Regional mass or lymphadopathy
Local peritonitis
Iatrogenic (surgical ligation)
Trauma (stricture/fibrosis)

69

What has been proposed to be the genetic mechanism of gallbladder mucoceles in Shelties?

Insertion mutation of ABCB4 gene which encodes a protein that translocates phosphotidylcholine from the hepatocyte to the biliary canalicular lumen

70

What are the expected histopathological findings in a dog with hyperadrenocorticism and a gallbladder mucocele?

Cystic mucinous hyperplasia (in addition to secondary changes such as necrotizing cholecysititis)

71

What is the hallmark ultrasonographic appearance of a gallbladder mucocele?

Echogenic non-mobile material filling the gallbladder in a stellate or finely striated pattern, often with a hypoechoic rim along the wall

72

T/F - Bacterial infection of the gallbladder is uncommon in dogs with gallbladder mucocele

True -

73

T/F Biliary diversion techniques are associated with a worse prognosis and should be avoided

TRUE

74

What concurrent procedure should be performed at time of cholecystectomy?

Common bile duct must be catheterized and flushed thoroughly to ensure patency
Also submit gallbladder for histopath and aerobic/anaerobic culture and perform liver biopsy

75

What comprises medical management of a gallbladder mucocele? Is this recommended?

Ursodeoxycholic acid (UCDA) and levothyroxine (reported in 2 dogs, both of whom were hypothyroid), potentially also SAMe, amoxicillin, and omega fatty acids
Not recommended due to underlying necrosis of GB wall

76

List 4 potential benefits of UCDA

Causes choleresis
Immunomodulatory properties
May decrease mucin secretion
May improve gallbladder motility

77

What is the proposed mechanism regarding gallbladder infarction?

Infarction that may be part of a more generalized hypercoagulable state

78

T/F - Gallbladder infarction is frequently associated with gallbladder rupture

True - 50% of cases with gallbladder infarction were ruptured at surgery

79

What histologic findings were reported with gallbladder infarction?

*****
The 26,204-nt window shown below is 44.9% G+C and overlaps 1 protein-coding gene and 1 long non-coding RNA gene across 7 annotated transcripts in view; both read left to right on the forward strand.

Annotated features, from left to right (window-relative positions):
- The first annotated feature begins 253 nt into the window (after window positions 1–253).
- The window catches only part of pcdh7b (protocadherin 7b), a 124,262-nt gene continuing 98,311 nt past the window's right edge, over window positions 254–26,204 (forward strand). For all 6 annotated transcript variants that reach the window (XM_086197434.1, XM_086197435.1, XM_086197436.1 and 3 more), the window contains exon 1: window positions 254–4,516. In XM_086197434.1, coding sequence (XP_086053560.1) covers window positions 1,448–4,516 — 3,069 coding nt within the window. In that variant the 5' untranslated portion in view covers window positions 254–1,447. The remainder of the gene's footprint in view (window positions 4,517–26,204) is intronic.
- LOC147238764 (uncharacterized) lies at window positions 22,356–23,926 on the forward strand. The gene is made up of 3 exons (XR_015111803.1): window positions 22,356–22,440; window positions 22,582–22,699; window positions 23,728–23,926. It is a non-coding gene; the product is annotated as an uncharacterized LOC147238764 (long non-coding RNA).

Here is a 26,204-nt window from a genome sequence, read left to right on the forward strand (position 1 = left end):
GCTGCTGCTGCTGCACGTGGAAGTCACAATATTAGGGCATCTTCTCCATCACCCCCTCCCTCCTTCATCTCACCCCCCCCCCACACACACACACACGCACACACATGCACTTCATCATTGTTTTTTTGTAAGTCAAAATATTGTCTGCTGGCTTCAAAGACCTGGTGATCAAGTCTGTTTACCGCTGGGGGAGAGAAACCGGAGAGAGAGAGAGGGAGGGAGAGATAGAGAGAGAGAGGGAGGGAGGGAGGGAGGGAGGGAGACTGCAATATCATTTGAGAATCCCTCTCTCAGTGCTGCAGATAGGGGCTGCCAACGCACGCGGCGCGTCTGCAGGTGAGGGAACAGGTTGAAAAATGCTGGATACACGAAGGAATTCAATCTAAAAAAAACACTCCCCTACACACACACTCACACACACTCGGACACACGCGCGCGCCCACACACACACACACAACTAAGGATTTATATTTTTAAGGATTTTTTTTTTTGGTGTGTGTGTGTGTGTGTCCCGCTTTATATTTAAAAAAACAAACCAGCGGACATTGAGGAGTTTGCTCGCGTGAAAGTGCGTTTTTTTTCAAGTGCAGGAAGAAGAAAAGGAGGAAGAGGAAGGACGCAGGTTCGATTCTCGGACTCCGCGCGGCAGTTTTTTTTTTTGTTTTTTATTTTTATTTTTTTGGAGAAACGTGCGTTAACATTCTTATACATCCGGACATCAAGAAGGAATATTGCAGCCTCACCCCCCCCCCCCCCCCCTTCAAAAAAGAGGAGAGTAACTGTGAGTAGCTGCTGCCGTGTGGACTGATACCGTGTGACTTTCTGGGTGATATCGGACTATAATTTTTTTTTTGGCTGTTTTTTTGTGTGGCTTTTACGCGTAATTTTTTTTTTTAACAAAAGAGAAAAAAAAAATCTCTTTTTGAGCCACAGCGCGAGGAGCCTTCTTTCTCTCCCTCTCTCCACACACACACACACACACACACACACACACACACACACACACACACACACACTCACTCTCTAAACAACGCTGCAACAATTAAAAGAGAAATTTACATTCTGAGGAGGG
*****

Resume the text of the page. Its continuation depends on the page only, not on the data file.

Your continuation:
Transmural coagulative necrosis with minimal to absent inflammation

80

T/F - Bacterial infection is more common in gallbladder infarction than gallbladder mucocele

True - 25% of gallbladder infarction dogs had infection (E.coli or clostridium) vs.

81

Why is there increased GI ulceration risk with liver failure?

because of decreased gastrin and histamine metabolism and compromised mucosal blood flow caused by potential portal hypertension

82

what type of PSS is the most commonly reported in dogs and cats?

single extrahepatic, congenital

83

what is a major contributing factor to worsening hepatic encephalopathy in dogs and cats with PSS and why?

hemorrhage into GI tract, because it acts as a large protein source for more ammonia production

84

t/f- pica is a common clinical sign reported in PSS patients?

true

85

what is the major goal of medical therapy for PSS prior to surgery?

decrease production and absorption of ammonia

86

what type of diet should be recommended for medical management in cases of PSS?

diet high in carbs and low in protein to decrease the building blocks for ammonia production; dairy and vegetable protein sources are less likely to cause worsening of HE compared to meat source proteins

87

how do abx help in the medical management of PSS?

reduce the number of bacteria available for producing ammonia

88

what 3 abx concentrate in the GI tract that are recommended for PSS medical management?

metronidazole, neomycin, amoxicillin

89

how are cathartics useful in PSS medical management?